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Jellyfish scourge threatens Israeli swimmers - and electricity

Ronen Zvulun / Reuters

Jellyfish cover the floor in a lot at Israel Electric Corp.'s Orot Rabin power station on the Mediterranean coast near the central town of Hadera on Tuesday.

By Paul Goldman, NBC News Producer

TEL AVIV – During the hot summer months, Israel has always been synonymous with beautiful sandy beaches and swimming in the warm salty waters of the Mediterranean Sea – but not anymore.

It's now a common sight to see scores of dead, gray jellyfish covering the beaches’ white sand while kids poke them with sticks. It's even more common to see bathers running away from the water with big red sting marks. 

More than 200 million jellyfish, known here as “Meduzot,” have been attacking Israel, and there is not much anyone can do about it. The jellyfish are an invasive species called Rhopilema Nomadica that originally migrated from the Red Sea.


They're coming here for one reason: They have few natural enemies lurking in these waters. The sea turtle is one such enemy, but massive construction along the Israeli coastline has devastated the turtle nesting habitat, leaving a paradise for the jellyfish.  

Dr. Dror Angel, who works at the Department of Maritime Civilization at the University of Haifa, says the problem of jellyfish is only increasing. "People bathing get stung, and for the fishermen it's a disaster, they catch them in their nets. And of course the electric plants suffer as well.”

Seawater is used to cool the turbines that supply most of the electricity in Israel.

"When we suck the water, we also suck the jellyfish,” explained Rafi Nagar, the chief maintenance officer at the Israel Electric Corp. near the town of Hadera. “And if we let them go through the filters, they can cause the plant to shut down, leaving millions of Israelis without electricity.”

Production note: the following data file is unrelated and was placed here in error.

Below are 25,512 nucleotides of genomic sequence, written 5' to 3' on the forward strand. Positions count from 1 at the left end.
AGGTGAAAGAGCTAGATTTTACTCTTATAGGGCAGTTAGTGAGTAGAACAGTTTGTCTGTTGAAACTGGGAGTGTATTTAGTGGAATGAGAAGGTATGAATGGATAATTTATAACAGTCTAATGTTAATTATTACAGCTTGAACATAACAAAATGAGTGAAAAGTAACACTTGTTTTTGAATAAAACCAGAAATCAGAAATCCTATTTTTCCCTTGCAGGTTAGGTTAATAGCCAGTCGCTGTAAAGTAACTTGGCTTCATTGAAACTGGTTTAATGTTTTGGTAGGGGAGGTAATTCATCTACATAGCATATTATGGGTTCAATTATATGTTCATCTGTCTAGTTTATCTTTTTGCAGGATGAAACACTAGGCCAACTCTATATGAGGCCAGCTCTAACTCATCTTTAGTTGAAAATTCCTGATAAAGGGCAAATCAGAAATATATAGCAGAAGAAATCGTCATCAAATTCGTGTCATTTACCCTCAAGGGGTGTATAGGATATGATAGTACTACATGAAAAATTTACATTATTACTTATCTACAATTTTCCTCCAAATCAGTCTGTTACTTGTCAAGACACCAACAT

Nagar has been working 24/7 to combat the enormous number of jellyfish.

"It's a very difficult problem," he said. "In the last three days, we pulled out 100 tons of jellyfish from our filters."

Nagar's crew has been nicknamed the “Jellyfish Busters.” They wear special goggles, rubber gloves and long-sleeve shirts and pants to help them protect themselves from the stings. They use long poking iron sticks to pull the jellyfish off of the filters, piling them into huge canisters. Nagar says that in his 33 years at the electric company he has never seen anything quite like this.

Ronen Zvulun / Reuters

Workers from the Israel Electric Corp. stand next to containers filled with jellyfish at the Orot Rabin power station on the Mediterranean coast near the town of Hadera on Tuesday. .

Alon Levi, a veterinarian who volunteers at the Israel Marine Mammal research center, said sailing in the Mediterranean last weekend was like "sailing in a soup of jellyfish.” But it’s not just difficult for swimmers and sailors; the explosion of the jellyfish population affects the larger eco-system.

“It's very sad since they eat small crabs and fish," said Levi.
 
Angel says we need much more information and research on the life of the jellyfish in order to find ways to cope with them.

One thing we know is that every female jellyfish lays 300,000 eggs – making it an almost impossible battle.